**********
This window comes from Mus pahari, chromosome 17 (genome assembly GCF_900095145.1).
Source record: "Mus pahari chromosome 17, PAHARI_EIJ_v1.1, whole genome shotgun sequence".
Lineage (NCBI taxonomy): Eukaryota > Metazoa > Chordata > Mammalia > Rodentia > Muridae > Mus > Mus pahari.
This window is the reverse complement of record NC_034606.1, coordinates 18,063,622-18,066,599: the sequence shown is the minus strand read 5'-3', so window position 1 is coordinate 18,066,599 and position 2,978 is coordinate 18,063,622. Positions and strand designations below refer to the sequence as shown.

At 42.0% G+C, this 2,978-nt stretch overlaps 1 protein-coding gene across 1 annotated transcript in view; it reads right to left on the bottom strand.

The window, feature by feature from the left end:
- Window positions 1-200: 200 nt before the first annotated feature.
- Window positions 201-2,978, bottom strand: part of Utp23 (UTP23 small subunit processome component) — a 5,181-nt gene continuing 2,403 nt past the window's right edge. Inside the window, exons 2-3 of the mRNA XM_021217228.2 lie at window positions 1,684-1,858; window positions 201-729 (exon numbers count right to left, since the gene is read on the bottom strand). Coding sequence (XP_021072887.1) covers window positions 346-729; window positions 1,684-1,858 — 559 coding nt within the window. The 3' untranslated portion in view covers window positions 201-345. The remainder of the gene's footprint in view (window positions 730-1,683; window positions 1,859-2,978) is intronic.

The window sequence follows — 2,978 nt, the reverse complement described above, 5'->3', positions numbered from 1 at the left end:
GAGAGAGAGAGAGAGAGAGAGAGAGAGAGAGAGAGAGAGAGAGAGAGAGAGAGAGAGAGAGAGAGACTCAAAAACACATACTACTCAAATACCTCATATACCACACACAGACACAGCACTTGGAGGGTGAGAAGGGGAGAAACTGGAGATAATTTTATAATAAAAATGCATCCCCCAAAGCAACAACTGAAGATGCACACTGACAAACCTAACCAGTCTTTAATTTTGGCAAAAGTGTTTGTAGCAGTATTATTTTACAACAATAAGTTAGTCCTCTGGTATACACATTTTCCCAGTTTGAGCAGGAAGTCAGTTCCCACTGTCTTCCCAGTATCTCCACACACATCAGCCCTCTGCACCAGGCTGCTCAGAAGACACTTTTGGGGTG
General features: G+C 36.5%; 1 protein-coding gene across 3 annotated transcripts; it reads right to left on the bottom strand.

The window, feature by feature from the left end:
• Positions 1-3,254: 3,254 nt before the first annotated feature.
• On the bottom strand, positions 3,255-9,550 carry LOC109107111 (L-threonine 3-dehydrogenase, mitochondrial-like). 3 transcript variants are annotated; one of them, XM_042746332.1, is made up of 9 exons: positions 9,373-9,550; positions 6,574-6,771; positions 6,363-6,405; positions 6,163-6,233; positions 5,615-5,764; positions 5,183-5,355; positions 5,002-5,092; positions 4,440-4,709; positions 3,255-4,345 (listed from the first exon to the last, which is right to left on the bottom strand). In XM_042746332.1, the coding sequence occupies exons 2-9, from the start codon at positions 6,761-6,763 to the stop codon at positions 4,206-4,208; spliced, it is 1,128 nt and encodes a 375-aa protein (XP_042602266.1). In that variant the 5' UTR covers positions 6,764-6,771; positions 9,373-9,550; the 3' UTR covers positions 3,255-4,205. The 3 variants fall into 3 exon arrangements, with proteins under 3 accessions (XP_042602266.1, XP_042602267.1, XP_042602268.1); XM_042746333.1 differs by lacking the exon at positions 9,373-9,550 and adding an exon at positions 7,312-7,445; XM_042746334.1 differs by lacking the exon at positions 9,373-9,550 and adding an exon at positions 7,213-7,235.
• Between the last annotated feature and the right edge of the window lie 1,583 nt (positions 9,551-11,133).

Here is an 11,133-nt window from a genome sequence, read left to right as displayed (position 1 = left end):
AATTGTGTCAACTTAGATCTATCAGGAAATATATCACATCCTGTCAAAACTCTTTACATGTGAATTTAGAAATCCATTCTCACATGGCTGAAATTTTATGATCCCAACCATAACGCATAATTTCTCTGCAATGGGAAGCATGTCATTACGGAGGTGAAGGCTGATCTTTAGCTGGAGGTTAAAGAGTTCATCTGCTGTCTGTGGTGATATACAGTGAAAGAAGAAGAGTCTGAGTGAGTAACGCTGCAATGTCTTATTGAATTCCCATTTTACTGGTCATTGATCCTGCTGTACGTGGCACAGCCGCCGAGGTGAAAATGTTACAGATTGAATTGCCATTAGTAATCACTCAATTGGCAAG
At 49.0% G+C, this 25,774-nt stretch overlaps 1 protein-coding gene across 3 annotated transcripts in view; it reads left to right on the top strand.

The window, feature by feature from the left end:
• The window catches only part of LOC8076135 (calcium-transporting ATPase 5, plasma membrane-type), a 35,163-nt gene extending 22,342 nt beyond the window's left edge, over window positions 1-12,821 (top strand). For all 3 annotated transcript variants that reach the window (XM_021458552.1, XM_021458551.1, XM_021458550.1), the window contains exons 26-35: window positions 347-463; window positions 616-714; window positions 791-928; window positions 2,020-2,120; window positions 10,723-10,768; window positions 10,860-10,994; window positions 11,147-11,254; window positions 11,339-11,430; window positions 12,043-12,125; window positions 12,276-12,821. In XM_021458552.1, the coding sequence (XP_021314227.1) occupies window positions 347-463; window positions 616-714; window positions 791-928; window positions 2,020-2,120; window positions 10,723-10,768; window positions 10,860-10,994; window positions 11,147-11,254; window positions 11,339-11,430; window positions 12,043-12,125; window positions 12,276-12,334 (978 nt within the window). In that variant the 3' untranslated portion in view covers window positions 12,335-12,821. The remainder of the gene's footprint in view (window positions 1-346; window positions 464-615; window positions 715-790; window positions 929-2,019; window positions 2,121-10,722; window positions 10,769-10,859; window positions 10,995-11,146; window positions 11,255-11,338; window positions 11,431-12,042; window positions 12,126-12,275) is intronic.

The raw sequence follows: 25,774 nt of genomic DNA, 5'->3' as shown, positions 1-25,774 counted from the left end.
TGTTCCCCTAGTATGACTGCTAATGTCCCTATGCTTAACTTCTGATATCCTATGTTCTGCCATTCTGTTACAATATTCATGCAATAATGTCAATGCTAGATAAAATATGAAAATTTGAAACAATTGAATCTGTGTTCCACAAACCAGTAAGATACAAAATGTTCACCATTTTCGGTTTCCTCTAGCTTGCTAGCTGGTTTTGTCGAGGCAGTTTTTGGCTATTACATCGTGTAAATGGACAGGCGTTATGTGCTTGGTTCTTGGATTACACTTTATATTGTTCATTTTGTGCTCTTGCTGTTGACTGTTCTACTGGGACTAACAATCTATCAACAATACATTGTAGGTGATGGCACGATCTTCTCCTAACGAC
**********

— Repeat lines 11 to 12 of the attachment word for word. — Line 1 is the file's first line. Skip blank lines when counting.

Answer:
General features: G+C 36.5%; 1 protein-coding gene across 3 annotated transcripts; it reads right to left on the bottom strand.

The window, feature by feature from the left end: